Philadelphia Eagles: 2012 Rests Mostly on Michael Vick
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Many things have been blamed for a poor 2011 season for the Philadelphia Eagles. The three most popular are Juan Castillo, the linebackers and turnovers.
Some feel Castillo was starting to "get it" late in the season, which is possible. Some feel, with no real reason for belief, the Eagles will significantly upgrade the linebacker position in the offseason.
But more than anything else, optimists will say the Eagles would have won at least 10 games if not for turnovers. So the thinking there has to be that they will turn the ball over less next season, right? Maybe, but maybe not.
Vick was known in Atlanta as an athlete who could make plays, but didn't take the quarterback position seriously and was reckless with his body and careless with the ball.
In his 74-game career in Atlanta, Vick missed 14 games due to injury, or 15.9 percent. Vick is very different from most quarterbacks, so he will be measured differently. All of his numbers will be combined into totals of his rushing and passing statistics.
In 2,259 attempts, Vick generated 92 touchdowns, but also 79 turnovers. He turned the ball over 1.1 times per game and on 3.5 percent of his total plays.
As strictly a passer, he threw 52 interceptions in 1,730 attempts for an interception percentage of 3.0.
Vick has been the starter in Philadelphia for two seasons now. He has played 25 games while missing six due to injury, 19.4 percent.
He has totaled 971 passing and rushing attempts and created 49 touchdowns and 27 turnovers. He has turned the ball over 1.1 times per game, same as in Atlanta. He has turned the ball over on 2.8 percent of his plays, a marked improvement.
As a passer, he has thrown 795 passes and has been intercepted 20 times, just an interception percentage of 2.5. Another significant improvement.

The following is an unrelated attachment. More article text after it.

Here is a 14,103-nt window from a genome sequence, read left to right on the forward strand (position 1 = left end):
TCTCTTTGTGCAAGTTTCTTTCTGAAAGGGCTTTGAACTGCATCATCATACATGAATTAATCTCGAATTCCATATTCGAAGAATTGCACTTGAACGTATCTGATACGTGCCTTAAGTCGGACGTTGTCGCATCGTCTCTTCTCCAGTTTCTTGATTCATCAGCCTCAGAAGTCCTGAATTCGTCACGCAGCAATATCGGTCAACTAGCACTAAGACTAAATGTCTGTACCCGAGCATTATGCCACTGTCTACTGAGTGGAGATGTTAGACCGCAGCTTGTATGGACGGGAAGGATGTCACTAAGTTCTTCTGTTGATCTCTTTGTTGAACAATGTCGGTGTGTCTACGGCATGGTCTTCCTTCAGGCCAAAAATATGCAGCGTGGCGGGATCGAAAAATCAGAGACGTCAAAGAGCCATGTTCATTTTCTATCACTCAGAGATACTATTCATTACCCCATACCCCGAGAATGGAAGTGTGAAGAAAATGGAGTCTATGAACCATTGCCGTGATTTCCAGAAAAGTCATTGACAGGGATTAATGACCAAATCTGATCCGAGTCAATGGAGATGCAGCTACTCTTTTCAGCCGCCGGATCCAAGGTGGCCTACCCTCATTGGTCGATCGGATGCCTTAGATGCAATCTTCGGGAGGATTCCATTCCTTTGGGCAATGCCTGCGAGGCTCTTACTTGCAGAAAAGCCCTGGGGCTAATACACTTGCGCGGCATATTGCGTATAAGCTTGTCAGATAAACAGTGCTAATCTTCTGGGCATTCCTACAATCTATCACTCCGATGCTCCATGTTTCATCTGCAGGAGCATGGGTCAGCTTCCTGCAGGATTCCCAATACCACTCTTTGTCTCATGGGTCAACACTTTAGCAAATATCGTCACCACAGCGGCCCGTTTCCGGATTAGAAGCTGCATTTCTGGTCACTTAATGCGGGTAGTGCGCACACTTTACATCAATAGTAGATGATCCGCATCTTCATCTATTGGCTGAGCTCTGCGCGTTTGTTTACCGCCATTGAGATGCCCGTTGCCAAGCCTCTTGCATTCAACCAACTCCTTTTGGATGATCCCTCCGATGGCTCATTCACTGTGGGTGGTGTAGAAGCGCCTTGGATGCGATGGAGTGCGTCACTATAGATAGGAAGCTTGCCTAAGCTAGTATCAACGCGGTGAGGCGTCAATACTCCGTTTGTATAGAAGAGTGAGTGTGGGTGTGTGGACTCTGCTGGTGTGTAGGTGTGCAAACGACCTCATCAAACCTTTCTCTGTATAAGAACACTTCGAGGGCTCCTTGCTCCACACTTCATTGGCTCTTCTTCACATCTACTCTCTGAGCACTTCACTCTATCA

The thing is, Vick's story as the Eagles starter has two very distinct periods. There was the scintillating, video game-like first seven games and then the last 18.
Vick was truly sensational in the first seven games. He had 246 total attempts and created 16 touchdowns and an almost unbelievable zero turnovers. People felt Vick was something the league had never seen before.
Since then, though, the results have been significantly different.
In his last 18 games, Vick has totaled 725 attempts and threw or ran for 33 touchdowns. He also turned the ball over 27 times. That is 1.5 turnovers per game and he turned it over on 3.7 percent of his plays.
He has thrown 20 interceptions in 604 pass attempts for an interception percentage of 3.3, even worse than with the Falcons.
Vick has turned the ball over at least once in 17 of his last 19 games.
What does Vick need to do to be the quarterback the Eagles need him to be?
So for everyone who thinks a healthy Michael Vick is the answer for all that ails the Eagles, you better hope he studies a lot this offseason. You better hope he develops an understanding of how to better protect himself.
You also better hope that a full offseason of preparation for both himself and Andy Reid make a huge difference.
More than anything, hope that he can really gain an understanding of his poor decision-making and carelessness with the football.
Michael Vick is a tremendous talent and one of the most enjoyable athletes to watch in sports. If there is anyone who has enough ability, heart and determination to turn their fortunes around next season, it is Vick.
Vick is a guy who desires to win and hates to lose and that is always a great place to start. The problem is, a horse generally doesn't change its colors and it doesn't appear that Vick truly has either.
More than anything else, a bounce-back season from Vick will decide the fate of the 2012 Philadelphia Eagles.
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